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French Chef Puts Spin On Thanksgiving Dinner

Chef Dominique Crenn was raised in Versailles, France. She now makes an incredible Thanksgiving dinner, but when she first came to the U.S., the entire holiday threw her off.

She sat down with NPR's Steve Inskeep to discuss how she cooks for Thanksgiving.

"I was a little bit lost when I came here," she told Inskeep. "I had no idea what Thanksgiving was about."

In France, turkey is eaten at Christmas. So the American phenomenon of Thanksgiving turkey and dressing mystified her.

"Oh, a month before Christmas, we're gonna eat Turkey?"

But now, she's hooked. Crenn has been celebrating Thanksgiving for about 20 years. "This is a pretty cool holiday," she said.

She makes her turkey-day feast with flair. She described how she cooks the bird:

"Do a roulade with the breast. Open up the breast, stuff it, roll it, then tie it."

I like slow cooking. I don't do it at high temperatures. ... You kill the animal once; you don't want to kill it twice.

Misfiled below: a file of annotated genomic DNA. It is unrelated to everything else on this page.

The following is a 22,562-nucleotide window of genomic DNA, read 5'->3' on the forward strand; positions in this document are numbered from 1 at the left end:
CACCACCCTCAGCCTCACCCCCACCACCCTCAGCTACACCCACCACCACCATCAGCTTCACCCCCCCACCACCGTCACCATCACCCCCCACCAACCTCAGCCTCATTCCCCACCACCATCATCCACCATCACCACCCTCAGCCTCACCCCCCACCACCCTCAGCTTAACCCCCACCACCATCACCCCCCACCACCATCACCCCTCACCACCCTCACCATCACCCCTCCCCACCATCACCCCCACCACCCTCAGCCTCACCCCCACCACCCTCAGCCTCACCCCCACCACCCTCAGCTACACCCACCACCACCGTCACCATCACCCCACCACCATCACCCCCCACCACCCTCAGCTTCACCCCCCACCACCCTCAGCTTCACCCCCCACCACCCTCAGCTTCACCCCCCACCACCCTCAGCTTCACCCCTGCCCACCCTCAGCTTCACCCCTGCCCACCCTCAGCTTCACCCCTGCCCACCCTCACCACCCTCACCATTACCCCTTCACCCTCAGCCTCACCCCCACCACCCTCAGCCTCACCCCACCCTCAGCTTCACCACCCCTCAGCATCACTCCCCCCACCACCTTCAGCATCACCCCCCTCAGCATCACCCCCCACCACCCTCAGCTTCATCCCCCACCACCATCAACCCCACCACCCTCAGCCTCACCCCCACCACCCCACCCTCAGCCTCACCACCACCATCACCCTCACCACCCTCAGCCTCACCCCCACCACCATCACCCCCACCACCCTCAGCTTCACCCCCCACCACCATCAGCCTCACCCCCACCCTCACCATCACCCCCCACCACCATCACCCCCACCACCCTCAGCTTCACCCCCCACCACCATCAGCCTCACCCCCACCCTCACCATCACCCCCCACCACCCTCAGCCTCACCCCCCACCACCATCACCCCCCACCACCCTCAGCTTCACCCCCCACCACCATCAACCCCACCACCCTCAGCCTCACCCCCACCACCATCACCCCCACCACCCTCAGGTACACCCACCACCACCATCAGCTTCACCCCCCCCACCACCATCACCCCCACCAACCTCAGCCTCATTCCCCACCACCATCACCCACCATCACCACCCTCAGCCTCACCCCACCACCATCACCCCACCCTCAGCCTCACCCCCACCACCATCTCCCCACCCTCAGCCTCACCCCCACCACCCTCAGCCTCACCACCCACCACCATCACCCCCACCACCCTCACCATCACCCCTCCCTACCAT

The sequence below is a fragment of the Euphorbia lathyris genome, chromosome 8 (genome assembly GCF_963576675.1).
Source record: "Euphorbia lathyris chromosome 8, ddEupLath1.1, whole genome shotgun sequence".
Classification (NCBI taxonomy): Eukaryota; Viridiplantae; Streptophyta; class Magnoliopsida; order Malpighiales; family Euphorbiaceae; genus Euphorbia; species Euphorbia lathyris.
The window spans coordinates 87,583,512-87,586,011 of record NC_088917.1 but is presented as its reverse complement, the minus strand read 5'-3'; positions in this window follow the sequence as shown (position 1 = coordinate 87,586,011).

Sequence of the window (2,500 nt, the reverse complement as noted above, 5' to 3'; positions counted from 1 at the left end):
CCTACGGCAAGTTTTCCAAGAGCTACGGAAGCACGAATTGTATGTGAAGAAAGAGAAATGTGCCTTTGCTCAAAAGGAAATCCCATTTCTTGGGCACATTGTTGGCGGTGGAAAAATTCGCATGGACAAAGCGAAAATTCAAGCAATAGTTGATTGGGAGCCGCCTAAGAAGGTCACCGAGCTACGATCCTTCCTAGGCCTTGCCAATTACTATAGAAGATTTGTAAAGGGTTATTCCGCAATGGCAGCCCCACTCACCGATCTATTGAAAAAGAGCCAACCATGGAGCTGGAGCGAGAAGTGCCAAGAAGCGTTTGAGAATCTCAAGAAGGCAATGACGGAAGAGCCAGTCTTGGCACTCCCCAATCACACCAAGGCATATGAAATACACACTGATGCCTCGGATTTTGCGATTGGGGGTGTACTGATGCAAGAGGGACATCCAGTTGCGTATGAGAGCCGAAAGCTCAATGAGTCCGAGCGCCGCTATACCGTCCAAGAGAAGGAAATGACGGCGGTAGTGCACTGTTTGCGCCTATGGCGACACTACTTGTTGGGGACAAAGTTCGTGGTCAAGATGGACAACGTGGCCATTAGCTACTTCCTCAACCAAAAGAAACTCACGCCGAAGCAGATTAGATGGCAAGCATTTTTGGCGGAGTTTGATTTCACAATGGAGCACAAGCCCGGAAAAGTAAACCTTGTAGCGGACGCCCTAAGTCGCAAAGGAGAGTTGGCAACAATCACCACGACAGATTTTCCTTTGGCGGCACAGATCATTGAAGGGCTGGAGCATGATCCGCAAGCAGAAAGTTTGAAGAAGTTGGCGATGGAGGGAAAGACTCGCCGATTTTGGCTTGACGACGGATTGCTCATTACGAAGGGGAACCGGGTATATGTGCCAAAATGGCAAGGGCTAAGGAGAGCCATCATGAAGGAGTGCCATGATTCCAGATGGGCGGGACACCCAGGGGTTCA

Crenn stuffs the turkey with mushroom, truffle or foie gras. Then she wraps it in bacon. Next, she cures the legs, then confits them with duck fat.

"I like slow cooking," she said. Her turkeys are cooked between 160 and 200 degrees. "I don't do it at high temperatures. ... You kill the animal once; you don't want to kill it twice."

For sides, Crenn serves up roasted chestnuts and Brussels sprout leaves, picked and sauteed.

As for dessert: "I will maybe do something a little bit different than a pumpkin pie."

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Steve Inskeep
Steve Inskeep is a host of NPR's Morning Edition, as well as NPR's morning news podcast Up First.

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